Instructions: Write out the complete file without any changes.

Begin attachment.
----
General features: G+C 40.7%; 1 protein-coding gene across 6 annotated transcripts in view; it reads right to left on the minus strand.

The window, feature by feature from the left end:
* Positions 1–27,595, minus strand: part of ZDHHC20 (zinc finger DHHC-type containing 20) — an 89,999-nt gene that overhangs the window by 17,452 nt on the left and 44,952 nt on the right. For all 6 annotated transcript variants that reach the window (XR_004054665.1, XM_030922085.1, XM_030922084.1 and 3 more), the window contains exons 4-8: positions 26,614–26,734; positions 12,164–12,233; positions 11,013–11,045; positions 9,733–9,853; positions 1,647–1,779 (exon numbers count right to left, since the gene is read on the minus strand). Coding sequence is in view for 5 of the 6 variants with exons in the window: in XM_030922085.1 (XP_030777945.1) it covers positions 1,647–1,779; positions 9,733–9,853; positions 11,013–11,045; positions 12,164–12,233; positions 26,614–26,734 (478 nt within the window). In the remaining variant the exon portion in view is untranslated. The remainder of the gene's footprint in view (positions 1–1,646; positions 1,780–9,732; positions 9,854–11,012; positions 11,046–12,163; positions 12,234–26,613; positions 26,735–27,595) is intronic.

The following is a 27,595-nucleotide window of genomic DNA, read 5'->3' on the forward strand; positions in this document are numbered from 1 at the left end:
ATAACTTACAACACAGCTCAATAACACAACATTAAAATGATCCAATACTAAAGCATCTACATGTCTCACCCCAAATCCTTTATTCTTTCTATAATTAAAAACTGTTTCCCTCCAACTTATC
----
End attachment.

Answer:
General features: G+C 40.7%; 1 protein-coding gene across 6 annotated transcripts in view; it reads right to left on the minus strand.

The window, feature by feature from the left end:
* Positions 1–27,595, minus strand: part of ZDHHC20 (zinc finger DHHC-type containing 20) — an 89,999-nt gene that overhangs the window by 17,452 nt on the left and 44,952 nt on the right. For all 6 annotated transcript variants that reach the window (XR_004054665.1, XM_030922085.1, XM_030922084.1 and 3 more), the window contains exons 4-8: positions 26,614–26,734; positions 12,164–12,233; positions 11,013–11,045; positions 9,733–9,853; positions 1,647–1,779 (exon numbers count right to left, since the gene is read on the minus strand). Coding sequence is in view for 5 of the 6 variants with exons in the window: in XM_030922085.1 (XP_030777945.1) it covers positions 1,647–1,779; positions 9,733–9,853; positions 11,013–11,045; positions 12,164–12,233; positions 26,614–26,734 (478 nt within the window). In the remaining variant the exon portion in view is untranslated. The remainder of the gene's footprint in view (positions 1–1,646; positions 1,780–9,732; positions 9,854–11,012; positions 11,046–12,163; positions 12,234–26,613; positions 26,735–27,595) is intronic.

The following is a 27,595-nucleotide window of genomic DNA, read 5'->3' on the forward strand; positions in this document are numbered from 1 at the left end:
ATAACTTACAACACAGCTCAATAACACAACATTAAAATGATCCAATACTAAAGCATCTACATGTCTCACCCCAAATCCTTTATTCTTTCTATAATTAAAAACTGTTTCCCTCCAACTTATC